“The Kimono” Chapter 20, a rewrite….

Some here have read a few chapters of “The Kimono“, a novel I have been writing for about three years.  A friend asked me to give an explanation of the book because it was rather confusing to come in on a few chapters and understand what was going on.

Mari is a Japanese/American woman, married to an American, and now in Kyoto, Japan while her husband, some systems analyst, is doing a big job for some corporation.

Mari buys an ancient kimono and when she dons it, is transported from the 21st century to the 16th.  There she literally lands at the feet of a daimyo (feudal warlord) in the North West region of Japan. He has utilized the kimono before to bring him women, where he plays with them like they are mice. But this is the first time it has snagged a ‘modern’ woman.

He has ‘magical’ abilities because he is also one of the Yamabushi.  He runs afoul of things because he can’t summon the kimono to take this annoying modern woman back to her century, but decides she might be useful to him because of her (as he supposes) view of history:  will he vanquish another daimyo who threatens his territory?  Mari doesn’t have a clue, isn’t that versed in Japanese history, but she is about to become acquainted with Japanese mythology. She decides that her supposed knowledge of history is keeping her alive within this warlord’s presence.

Plus, she writes good tanka and he admires this in her.  This period was a generally peaceful time when daimyos developed a taste for the arts and culture.

What is important to me in writing this book is to delve into the fascinating mythology of both Shinto/Buddhist/Yamabushi belief systems and how it impacts upon the culture.  The mythology holds throughout the centuries and the Yamabushi hold center stage in the struggle against the Tokugawa dynasty.

This isn’t exactly history, though.  It’s also a quirky love story.  Maybe.

Lady Nyo

Chapter 20, THE KIMONO

They continued on the coastal road hugging the dark sea, taking detours as Lord Mori desired.  Some ri they walked on well- maintained wide, sandy roadways.   Stands of cherry trees like pink sentinels stood at attention along the road.  Some detours were travelled upon stony descents.  Going through forests of pine and camphor wood the roads were of pounded rock with smaller rock wedged for a smoother surface.

Mari’s feet were chaffed by the straw sandals.  Her legs were starting to hurt because even though she had been relatively athletic back in her century, this journey had lasted all day and into the early evening.  Lady Nyo kept up chatter to entertain her, but Mari wanted to sit and be still:  the kago would have to do.  When Mari told Lady Nyo she could no longer walk, Lady Nyo clapped her hands and the bearers appeared.  Mari sat in the wicker chair and pulled the gauze mosquito net around her.  She would watch and think in silence.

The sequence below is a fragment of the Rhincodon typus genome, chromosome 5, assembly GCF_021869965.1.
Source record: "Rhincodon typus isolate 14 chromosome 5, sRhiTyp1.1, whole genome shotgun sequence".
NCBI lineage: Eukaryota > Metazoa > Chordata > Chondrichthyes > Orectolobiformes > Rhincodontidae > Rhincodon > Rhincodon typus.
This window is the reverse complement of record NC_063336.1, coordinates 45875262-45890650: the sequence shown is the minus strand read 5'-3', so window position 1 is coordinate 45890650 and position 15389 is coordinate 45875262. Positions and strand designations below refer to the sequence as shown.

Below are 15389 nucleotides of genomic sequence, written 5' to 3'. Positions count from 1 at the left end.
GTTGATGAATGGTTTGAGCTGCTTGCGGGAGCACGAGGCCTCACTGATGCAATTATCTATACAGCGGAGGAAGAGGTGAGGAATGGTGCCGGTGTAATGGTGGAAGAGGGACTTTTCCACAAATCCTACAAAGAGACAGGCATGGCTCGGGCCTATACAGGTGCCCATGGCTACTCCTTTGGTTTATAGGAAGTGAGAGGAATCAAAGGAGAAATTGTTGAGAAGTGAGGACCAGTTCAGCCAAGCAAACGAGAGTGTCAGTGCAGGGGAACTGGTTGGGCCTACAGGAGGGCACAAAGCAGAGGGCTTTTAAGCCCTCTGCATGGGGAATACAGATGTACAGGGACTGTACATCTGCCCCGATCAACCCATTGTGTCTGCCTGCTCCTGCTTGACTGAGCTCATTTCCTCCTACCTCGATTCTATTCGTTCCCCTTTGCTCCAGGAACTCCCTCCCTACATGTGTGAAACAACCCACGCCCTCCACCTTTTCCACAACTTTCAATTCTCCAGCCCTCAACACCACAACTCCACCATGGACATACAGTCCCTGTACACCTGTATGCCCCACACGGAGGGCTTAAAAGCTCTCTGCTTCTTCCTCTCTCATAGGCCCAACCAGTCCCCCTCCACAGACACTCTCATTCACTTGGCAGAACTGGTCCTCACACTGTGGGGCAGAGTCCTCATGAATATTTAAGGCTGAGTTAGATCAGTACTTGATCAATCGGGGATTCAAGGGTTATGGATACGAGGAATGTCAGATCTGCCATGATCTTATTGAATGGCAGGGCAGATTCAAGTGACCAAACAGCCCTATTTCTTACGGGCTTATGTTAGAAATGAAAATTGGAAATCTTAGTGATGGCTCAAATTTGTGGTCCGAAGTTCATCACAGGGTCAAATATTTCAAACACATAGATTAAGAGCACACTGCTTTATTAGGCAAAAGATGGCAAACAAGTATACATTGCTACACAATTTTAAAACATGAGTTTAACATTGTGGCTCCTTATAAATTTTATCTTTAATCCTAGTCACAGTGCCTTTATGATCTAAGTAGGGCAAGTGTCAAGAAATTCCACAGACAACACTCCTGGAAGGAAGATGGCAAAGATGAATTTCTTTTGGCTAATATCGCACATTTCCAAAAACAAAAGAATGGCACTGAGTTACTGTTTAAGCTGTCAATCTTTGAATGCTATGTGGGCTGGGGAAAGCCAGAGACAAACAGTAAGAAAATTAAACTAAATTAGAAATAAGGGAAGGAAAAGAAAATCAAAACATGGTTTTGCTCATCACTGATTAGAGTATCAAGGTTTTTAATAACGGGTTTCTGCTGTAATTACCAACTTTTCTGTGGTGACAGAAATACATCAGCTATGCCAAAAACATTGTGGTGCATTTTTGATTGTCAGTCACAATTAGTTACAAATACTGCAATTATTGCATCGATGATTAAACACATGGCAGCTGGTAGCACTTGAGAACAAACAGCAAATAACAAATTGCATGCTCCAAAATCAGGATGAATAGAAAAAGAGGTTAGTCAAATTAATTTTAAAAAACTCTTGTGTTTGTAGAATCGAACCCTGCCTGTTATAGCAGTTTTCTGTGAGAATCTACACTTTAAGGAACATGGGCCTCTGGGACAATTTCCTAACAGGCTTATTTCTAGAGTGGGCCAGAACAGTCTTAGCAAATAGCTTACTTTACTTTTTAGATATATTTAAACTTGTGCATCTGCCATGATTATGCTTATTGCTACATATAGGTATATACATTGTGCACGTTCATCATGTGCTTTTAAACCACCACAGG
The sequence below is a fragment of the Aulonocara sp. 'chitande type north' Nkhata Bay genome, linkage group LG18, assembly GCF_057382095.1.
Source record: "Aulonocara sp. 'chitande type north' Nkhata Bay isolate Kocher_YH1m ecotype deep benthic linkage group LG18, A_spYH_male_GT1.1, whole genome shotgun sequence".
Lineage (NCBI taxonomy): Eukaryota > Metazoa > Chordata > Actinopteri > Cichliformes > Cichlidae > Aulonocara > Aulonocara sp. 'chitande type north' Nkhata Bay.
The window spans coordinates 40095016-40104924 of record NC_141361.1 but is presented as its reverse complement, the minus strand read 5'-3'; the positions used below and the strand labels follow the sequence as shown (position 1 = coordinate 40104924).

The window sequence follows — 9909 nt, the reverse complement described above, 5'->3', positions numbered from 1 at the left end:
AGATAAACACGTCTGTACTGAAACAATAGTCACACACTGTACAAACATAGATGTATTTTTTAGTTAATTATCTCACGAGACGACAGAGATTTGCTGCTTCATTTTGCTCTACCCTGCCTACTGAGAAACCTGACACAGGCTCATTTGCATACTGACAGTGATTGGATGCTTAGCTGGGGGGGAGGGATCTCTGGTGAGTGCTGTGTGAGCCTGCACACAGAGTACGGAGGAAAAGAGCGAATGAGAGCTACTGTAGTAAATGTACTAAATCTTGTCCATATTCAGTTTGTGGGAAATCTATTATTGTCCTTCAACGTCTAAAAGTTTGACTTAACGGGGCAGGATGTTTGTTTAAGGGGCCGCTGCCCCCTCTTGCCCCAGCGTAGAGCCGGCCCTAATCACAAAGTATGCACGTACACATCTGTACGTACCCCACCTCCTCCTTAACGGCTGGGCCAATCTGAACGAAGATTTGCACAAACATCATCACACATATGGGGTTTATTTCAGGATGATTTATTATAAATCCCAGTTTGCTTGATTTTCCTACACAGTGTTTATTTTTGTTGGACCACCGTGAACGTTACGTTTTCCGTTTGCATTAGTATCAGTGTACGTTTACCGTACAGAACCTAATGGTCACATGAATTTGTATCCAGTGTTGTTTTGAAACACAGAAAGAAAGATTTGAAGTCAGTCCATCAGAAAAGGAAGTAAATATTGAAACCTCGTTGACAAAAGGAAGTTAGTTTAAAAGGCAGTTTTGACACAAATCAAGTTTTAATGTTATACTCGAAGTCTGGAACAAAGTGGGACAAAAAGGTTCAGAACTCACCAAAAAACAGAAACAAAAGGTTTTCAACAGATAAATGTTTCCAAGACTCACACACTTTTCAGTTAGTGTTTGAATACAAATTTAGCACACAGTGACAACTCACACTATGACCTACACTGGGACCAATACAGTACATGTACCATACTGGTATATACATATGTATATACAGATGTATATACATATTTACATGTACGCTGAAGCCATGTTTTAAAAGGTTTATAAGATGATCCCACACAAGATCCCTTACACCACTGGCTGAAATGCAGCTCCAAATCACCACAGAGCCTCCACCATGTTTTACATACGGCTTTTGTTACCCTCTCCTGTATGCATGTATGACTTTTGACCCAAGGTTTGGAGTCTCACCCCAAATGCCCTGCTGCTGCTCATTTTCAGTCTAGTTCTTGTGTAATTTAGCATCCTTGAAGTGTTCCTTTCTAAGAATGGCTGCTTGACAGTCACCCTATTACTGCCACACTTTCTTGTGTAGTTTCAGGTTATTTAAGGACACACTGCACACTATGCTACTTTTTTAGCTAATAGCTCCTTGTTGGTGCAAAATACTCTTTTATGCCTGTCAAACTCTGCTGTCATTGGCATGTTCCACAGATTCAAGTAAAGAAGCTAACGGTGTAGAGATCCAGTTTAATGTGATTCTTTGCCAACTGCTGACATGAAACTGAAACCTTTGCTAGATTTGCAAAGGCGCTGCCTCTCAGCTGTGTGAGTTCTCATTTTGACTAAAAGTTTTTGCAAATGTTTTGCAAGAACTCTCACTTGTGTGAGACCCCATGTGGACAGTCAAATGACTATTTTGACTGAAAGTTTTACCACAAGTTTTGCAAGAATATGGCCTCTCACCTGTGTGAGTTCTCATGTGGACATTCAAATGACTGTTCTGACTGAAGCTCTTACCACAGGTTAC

The small detours Lord Mori took did not have many fellow travelers, but on the main roadway they were part of the great, busy stream of humanity.  Most travelers walked, but some rode as they did, and there were many kagos with straw sandaled bearers naked except for loincloths and twisted towels around their heads.  Mari saw an old woman bent double with a huge bundle of twigs gathered for firewood. Peasants with their children as pack animals got off the road as they approached and bowed to the ground, not daring to look up at the horses or men.

There were merchants with hired guides and guards, going from one town to another, their pack mules almost invisible with goods.  Minor officials with their small black hats and their straw travelling robes were accompanied by their servants.  There were lantern makers swinging poles with bamboo ribbed paper lanterns, and scribes who would write letters and poems for a few paper wrapped stringed coin.  There were travelling priests, their prayer boxes around their necks and their begging bowls attached at their waists with twine. Some women, probably merchants wives, rode in swinging kagos like their own.

They met other samurai, but people were always respectful. All bowed from their horses if they were mounted, or bowed from the road if not.

Of course all were polite to Lord Mori’s retinue, for any man mounted on a good horse with two swords was accorded the greatest respect.  That they rode with no standard in front nor a large group of men or servants still accorded them the regard of other travelers.  To show a lapse in manners could have a head roll in the sand from a flash of a sword. Had their fellow travelers known the powerful daimyo that passed them on the road in such humble attire, they would tremble in fear and relate this day to their grandchildren.

They passed many road side shrines, and Mari glimpsed small temple shrines set back from the road, the paved stone approaches sprinkled by a temple monk to keep the dust of the road down.  Lady Nyo walked beside Mari’s kago for awhile and they came upon a group of stone sculptures, surprisingly outfitted with children’s bibs and clothes.  Lord Mori stopped his horse and sat under a tree with Lord Ekei and Nyo and talked, ignoring the women behind him.

“What are these stones, Lady Nyo? Why are they dressed in children’s clothes?”

“Ah.  Do you not recognize the Lord Jizo?  He, the protector of deceased children?  Do you not have the Lord Jizo in your graveyards?”

Mari looked at her for a long moment, and found her eyes filling with tears.  She could not answer.

“My Lady Mari”, said Lady Nyo softly, placing a smooth stone atop a group of others.  “Your baby is within the warm robes of Lord Jizo.  He is protecting him from the torments of Hell.  You have no fear your unborn child will be forgotten by Lord Jizo. He protects all the lambs.”